///2014 Abstract Details
2014 Abstract Details2019-07-18T14:34:47-06:00

Experiences with Labor Epidural Analgesia: A Qualitative and Quantitative Analysis

Abstract Number: T-28
Abstract Type: Original Research

Laura B Attanasio BA1 ; Katy B Kozhimannil PhD, MPA2; Judy Jou MA3; Marianne E McPherson PhD, MS4; William Camann MD5


Most women who give birth in U.S. hospitals receive neuraxial analgesia to manage pain during labor. This analysis used both quantitative and qualitative methods to characterize women using epidural analgesia (EA) and to examine themes of the patient experience of EA among a national sample of U.S. mothers.


Data are from the Listening to Mothers II survey, conducted among a nationally representative sample of women who delivered a singleton baby in a U.S. hospital in 2005 (N=1,573). We examined the association of EA use with maternal characteristics and obstetrical/clinical factors using multivariate logistic regression. We also analyzed open-ended responses about the best and worst parts of women’s birth experiences for themes related to EA.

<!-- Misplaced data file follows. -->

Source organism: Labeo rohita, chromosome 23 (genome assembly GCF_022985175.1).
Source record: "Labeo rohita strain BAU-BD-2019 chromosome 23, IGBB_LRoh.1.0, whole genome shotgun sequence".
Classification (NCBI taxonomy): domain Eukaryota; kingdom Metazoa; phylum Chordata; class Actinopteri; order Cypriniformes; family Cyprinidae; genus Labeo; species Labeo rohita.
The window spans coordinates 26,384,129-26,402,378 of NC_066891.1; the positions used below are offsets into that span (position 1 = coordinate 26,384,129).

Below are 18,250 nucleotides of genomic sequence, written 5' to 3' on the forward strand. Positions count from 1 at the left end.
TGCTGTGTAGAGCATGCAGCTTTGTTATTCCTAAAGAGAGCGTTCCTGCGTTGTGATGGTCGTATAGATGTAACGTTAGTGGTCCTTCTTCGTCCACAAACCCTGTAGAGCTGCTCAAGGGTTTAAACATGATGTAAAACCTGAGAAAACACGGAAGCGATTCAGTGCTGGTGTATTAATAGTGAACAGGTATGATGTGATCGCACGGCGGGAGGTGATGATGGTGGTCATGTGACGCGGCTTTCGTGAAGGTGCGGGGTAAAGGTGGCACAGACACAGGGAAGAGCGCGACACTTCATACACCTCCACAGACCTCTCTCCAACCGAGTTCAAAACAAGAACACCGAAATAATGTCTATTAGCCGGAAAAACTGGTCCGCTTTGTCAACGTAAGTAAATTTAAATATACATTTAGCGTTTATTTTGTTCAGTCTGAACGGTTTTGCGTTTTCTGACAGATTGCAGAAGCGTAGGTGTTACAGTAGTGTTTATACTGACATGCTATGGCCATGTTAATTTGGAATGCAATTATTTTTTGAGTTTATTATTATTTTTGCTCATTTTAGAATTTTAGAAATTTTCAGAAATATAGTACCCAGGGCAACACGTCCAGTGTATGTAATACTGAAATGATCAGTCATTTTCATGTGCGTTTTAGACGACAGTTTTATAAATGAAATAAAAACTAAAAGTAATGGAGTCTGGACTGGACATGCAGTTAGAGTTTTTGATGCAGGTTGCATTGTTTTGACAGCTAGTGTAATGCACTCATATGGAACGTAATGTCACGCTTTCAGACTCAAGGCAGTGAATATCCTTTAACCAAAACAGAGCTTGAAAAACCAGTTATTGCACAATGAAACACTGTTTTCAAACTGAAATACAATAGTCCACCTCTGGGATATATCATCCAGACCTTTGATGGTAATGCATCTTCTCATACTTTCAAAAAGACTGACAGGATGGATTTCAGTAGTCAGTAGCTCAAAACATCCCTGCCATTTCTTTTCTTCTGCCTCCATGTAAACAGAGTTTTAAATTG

Seventy-four percent of women in the sample used EA. Factors associated with higher odds of EA use were private insurance (vs. public, Adjusted Odds Ratio [AOR] 2.03; 95% Confidence Interval [CI] 1.29, 3.20), residence in the West census region (vs. Northeast, AOR 2.19; 95% CI 1.18, 4.05), previous cesarean delivery (AOR 3.59, 95% CI 1.19, 10.88), oxytocin use (AOR 2.55; 95% CI 1.70, 3.83), and labor induction (AOR 1.61; 95% CI 1.07, 2.43). Multiparous women and women who believed that birth was a process that should be minimally interfered with had lower odds of EA use.

In the qualitative analysis, we found that effective pain relief from EA was frequently reported as a positive aspect of their birth experience. Many women perceived timing-related challenges with EA, including waiting in pain for EA, receiving EA too late in labor, or feeling that the pain relief from EA wore off too soon. Other important themes in women’s experiences with EA were information and consent, adverse effects of EA, and plans and expectations.


Findings from the qualitative analysis underscored the fact that women appreciate the effective pain relief that EA can provide during childbirth. The quality of women’s birth experiences is affected by their level of pain control, but also by other factors over which clinicians have some degree of influence. Anesthesiologists can work with obstetric clinicians, nurses, childbirth educators, and with pregnant and laboring patients to help mitigate some of the challenges with timing, communication, EA administration, or expectations that may have contributed to negative aspects of women’s birth experiences.

SOAP 2014